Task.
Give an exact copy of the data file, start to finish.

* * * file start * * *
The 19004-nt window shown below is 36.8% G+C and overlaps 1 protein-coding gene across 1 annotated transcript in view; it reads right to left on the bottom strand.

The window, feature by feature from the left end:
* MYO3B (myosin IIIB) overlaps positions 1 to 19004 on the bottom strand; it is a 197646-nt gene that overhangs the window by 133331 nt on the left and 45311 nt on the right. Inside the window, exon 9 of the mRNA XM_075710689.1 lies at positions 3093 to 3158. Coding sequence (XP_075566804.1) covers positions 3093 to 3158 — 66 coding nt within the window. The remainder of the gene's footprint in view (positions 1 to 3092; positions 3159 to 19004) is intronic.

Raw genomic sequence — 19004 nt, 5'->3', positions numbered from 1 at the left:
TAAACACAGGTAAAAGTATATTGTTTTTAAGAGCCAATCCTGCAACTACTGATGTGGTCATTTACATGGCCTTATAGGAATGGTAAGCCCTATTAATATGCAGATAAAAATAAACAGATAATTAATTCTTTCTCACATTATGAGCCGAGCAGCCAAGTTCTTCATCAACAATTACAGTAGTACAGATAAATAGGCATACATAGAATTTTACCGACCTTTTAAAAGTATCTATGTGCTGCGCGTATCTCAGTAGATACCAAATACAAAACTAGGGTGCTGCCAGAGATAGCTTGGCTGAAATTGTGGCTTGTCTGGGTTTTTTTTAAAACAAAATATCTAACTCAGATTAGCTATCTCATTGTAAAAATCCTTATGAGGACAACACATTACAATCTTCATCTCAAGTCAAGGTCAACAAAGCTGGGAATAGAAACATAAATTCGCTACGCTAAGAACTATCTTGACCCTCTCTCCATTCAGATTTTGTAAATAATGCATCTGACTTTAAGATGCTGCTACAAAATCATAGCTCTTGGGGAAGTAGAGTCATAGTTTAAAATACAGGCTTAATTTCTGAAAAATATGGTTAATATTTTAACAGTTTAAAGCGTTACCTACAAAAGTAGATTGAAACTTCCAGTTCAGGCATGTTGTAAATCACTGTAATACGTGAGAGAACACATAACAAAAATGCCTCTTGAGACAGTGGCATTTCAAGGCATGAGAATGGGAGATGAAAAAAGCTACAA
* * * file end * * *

The 19004-nt window shown below is 36.8% G+C and overlaps 1 protein-coding gene across 1 annotated transcript in view; it reads right to left on the bottom strand.

The window, feature by feature from the left end:
* MYO3B (myosin IIIB) overlaps positions 1 to 19004 on the bottom strand; it is a 197646-nt gene that overhangs the window by 133331 nt on the left and 45311 nt on the right. Inside the window, exon 9 of the mRNA XM_075710689.1 lies at positions 3093 to 3158. Coding sequence (XP_075566804.1) covers positions 3093 to 3158 — 66 coding nt within the window. The remainder of the gene's footprint in view (positions 1 to 3092; positions 3159 to 19004) is intronic.

Raw genomic sequence — 19004 nt, 5'->3', positions numbered from 1 at the left:
TAAACACAGGTAAAAGTATATTGTTTTTAAGAGCCAATCCTGCAACTACTGATGTGGTCATTTACATGGCCTTATAGGAATGGTAAGCCCTATTAATATGCAGATAAAAATAAACAGATAATTAATTCTTTCTCACATTATGAGCCGAGCAGCCAAGTTCTTCATCAACAATTACAGTAGTACAGATAAATAGGCATACATAGAATTTTACCGACCTTTTAAAAGTATCTATGTGCTGCGCGTATCTCAGTAGATACCAAATACAAAACTAGGGTGCTGCCAGAGATAGCTTGGCTGAAATTGTGGCTTGTCTGGGTTTTTTTTAAAACAAAATATCTAACTCAGATTAGCTATCTCATTGTAAAAATCCTTATGAGGACAACACATTACAATCTTCATCTCAAGTCAAGGTCAACAAAGCTGGGAATAGAAACATAAATTCGCTACGCTAAGAACTATCTTGACCCTCTCTCCATTCAGATTTTGTAAATAATGCATCTGACTTTAAGATGCTGCTACAAAATCATAGCTCTTGGGGAAGTAGAGTCATAGTTTAAAATACAGGCTTAATTTCTGAAAAATATGGTTAATATTTTAACAGTTTAAAGCGTTACCTACAAAAGTAGATTGAAACTTCCAGTTCAGGCATGTTGTAAATCACTGTAATACGTGAGAGAACACATAACAAAAATGCCTCTTGAGACAGTGGCATTTCAAGGCATGAGAATGGGAGATGAAAAAAGCTACAA